Consequently, the beneficiaries of the new electoral laws were local strongmen with large financial resources and links to the old regime. An analysis I have made of the socio-economic backgrounds of candidates in 50 local polls shows that 36 per cent of them were career bureaucrats, 28 per cent entrepreneurs and eight per cent retired military and police officers. Another 22 per cent were party officials, and only six per cent were academics or civil society leaders. These figures show that the direct elections did not facilitate the rise of new political elites; instead, they simply forced the old elites to play by new rules.
How relevant were the parties?
The weakness of the parties and the strong role of local power brokers rendered many of the party-based analyses of the election results meaningless. Statisticians noted that candidates nominated by Megawati Soekarnoputri’s PDIP (Indonesia Democracy Party of Struggle) won in more areas than previously expected, while Golkar lost in several of its strongholds. Many commentators in the Indonesian press debated at length what this might mean.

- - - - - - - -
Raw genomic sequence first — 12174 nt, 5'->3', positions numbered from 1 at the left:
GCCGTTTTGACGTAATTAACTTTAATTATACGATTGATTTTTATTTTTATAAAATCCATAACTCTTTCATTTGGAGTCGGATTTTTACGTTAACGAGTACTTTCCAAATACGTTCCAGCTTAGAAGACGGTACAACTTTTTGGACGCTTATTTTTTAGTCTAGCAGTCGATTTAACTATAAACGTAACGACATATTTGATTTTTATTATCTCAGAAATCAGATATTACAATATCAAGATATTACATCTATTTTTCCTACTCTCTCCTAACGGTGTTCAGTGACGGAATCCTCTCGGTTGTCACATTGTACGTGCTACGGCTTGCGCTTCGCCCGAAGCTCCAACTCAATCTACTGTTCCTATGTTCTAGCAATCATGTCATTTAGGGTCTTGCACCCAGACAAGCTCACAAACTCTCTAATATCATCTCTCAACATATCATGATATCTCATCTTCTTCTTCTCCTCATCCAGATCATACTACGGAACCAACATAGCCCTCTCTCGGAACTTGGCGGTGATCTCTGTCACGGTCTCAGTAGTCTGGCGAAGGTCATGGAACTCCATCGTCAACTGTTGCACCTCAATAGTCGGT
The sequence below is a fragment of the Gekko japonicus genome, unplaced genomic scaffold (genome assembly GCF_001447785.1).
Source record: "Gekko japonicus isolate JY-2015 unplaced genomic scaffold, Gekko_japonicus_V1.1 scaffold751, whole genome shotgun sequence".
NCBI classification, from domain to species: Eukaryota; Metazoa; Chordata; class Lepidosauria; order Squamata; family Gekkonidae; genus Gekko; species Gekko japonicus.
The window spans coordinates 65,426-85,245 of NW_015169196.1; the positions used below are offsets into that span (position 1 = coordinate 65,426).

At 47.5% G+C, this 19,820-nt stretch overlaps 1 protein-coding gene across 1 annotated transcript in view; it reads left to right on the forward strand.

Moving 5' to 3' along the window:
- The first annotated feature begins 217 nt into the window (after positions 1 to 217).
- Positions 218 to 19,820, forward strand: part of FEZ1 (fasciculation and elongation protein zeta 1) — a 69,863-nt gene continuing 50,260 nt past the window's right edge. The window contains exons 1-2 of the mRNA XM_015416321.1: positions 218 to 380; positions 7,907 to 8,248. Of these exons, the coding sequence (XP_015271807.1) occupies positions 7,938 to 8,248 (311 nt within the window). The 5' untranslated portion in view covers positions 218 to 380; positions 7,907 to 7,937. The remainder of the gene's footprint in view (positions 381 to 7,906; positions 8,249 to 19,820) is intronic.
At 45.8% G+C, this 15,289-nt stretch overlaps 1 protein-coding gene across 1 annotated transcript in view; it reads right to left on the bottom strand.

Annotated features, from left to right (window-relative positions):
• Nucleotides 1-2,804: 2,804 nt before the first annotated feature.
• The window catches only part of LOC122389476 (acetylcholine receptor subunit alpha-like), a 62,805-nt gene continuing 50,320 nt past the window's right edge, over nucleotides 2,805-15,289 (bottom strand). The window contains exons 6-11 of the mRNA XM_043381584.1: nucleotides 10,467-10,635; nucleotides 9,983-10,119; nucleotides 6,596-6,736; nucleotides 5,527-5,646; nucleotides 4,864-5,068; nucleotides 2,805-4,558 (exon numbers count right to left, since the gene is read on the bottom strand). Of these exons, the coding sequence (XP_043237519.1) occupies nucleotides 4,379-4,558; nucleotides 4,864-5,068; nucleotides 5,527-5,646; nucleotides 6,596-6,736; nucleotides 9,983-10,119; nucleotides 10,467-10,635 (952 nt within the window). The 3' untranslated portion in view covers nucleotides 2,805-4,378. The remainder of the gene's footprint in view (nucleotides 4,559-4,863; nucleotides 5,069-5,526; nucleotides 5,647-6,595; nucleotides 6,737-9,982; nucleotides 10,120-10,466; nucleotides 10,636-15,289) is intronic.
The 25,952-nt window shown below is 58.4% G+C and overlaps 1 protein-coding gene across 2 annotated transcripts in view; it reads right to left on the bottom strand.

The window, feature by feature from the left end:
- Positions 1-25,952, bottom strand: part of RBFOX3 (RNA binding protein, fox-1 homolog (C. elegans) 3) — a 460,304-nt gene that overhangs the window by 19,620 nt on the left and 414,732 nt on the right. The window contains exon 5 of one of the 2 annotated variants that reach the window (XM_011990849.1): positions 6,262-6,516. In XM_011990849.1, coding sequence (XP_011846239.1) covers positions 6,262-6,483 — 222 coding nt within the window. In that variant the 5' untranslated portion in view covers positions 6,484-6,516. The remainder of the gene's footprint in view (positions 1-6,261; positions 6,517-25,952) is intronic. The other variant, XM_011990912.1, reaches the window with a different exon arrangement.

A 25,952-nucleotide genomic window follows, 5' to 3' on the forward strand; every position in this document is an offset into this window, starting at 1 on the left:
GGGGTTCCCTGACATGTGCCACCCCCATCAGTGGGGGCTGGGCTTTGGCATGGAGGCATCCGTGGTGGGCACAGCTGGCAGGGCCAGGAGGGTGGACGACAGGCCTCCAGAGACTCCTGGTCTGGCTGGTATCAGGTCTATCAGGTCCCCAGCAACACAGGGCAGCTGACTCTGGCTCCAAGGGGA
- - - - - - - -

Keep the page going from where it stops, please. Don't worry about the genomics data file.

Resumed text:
However, these results do not reflect the real power constellations on the ground. In many cases, Golkar cadres who could not secure the nomination of their own party (often because they had underbid wealthier rivals) would seek candidacy through rival parties like PDIP. In North Sulawesi, for example, all five gubernatorial candidates had strong links with Golkar. While the winner, Sinyo H Sarundajang, was PDIP’s candidate, his campaign team made no secret of the fact that he would have preferred to run for Golkar. Overall, there were many more Golkar-affiliated bureaucrats who gained office during the polls than the official statistics indicated.
The fact that candidates chose their political vehicles almost randomly was also highlighted by the nature of the coalitions created to support particular nominees. Almost every imaginable combination of parties was tried out somewhere in the archipelago, with staunchly Islamist parties and missionary Christians settling on joint candidates if the electoral arithmetic so required.